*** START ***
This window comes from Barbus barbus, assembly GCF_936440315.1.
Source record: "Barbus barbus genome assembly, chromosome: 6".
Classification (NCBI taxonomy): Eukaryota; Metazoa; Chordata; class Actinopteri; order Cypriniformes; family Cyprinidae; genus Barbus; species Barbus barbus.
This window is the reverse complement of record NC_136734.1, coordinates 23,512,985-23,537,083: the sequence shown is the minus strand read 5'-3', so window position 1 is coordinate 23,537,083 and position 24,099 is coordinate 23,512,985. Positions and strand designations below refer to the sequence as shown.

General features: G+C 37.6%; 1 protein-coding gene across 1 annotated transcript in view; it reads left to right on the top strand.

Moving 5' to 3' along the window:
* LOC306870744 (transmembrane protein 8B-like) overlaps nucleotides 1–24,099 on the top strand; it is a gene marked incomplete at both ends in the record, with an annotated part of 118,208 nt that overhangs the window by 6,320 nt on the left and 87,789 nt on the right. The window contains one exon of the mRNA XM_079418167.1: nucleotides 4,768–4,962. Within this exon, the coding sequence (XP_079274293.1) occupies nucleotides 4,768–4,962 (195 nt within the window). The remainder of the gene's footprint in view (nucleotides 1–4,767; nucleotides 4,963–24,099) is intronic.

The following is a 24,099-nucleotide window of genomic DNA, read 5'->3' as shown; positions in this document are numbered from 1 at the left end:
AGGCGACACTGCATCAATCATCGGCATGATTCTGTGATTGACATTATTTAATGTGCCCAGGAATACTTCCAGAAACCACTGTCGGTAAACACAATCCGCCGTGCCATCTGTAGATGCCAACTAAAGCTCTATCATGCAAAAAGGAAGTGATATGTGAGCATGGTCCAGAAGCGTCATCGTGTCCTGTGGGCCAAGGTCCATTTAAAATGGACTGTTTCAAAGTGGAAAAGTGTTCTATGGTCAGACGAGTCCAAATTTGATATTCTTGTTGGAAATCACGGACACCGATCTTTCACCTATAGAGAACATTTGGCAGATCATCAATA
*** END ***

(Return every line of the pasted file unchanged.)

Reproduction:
This window comes from Barbus barbus, assembly GCF_936440315.1.
Source record: "Barbus barbus genome assembly, chromosome: 6".
Classification (NCBI taxonomy): Eukaryota; Metazoa; Chordata; class Actinopteri; order Cypriniformes; family Cyprinidae; genus Barbus; species Barbus barbus.
This window is the reverse complement of record NC_136734.1, coordinates 23,512,985-23,537,083: the sequence shown is the minus strand read 5'-3', so window position 1 is coordinate 23,537,083 and position 24,099 is coordinate 23,512,985. Positions and strand designations below refer to the sequence as shown.

General features: G+C 37.6%; 1 protein-coding gene across 1 annotated transcript in view; it reads left to right on the top strand.

Moving 5' to 3' along the window:
* LOC306870744 (transmembrane protein 8B-like) overlaps nucleotides 1–24,099 on the top strand; it is a gene marked incomplete at both ends in the record, with an annotated part of 118,208 nt that overhangs the window by 6,320 nt on the left and 87,789 nt on the right. The window contains one exon of the mRNA XM_079418167.1: nucleotides 4,768–4,962. Within this exon, the coding sequence (XP_079274293.1) occupies nucleotides 4,768–4,962 (195 nt within the window). The remainder of the gene's footprint in view (nucleotides 1–4,767; nucleotides 4,963–24,099) is intronic.

The following is a 24,099-nucleotide window of genomic DNA, read 5'->3' as shown; positions in this document are numbered from 1 at the left end:
AGGCGACACTGCATCAATCATCGGCATGATTCTGTGATTGACATTATTTAATGTGCCCAGGAATACTTCCAGAAACCACTGTCGGTAAACACAATCCGCCGTGCCATCTGTAGATGCCAACTAAAGCTCTATCATGCAAAAAGGAAGTGATATGTGAGCATGGTCCAGAAGCGTCATCGTGTCCTGTGGGCCAAGGTCCATTTAAAATGGACTGTTTCAAAGTGGAAAAGTGTTCTATGGTCAGACGAGTCCAAATTTGATATTCTTGTTGGAAATCACGGACACCGATCTTTCACCTATAGAGAACATTTGGCAGATCATCAATA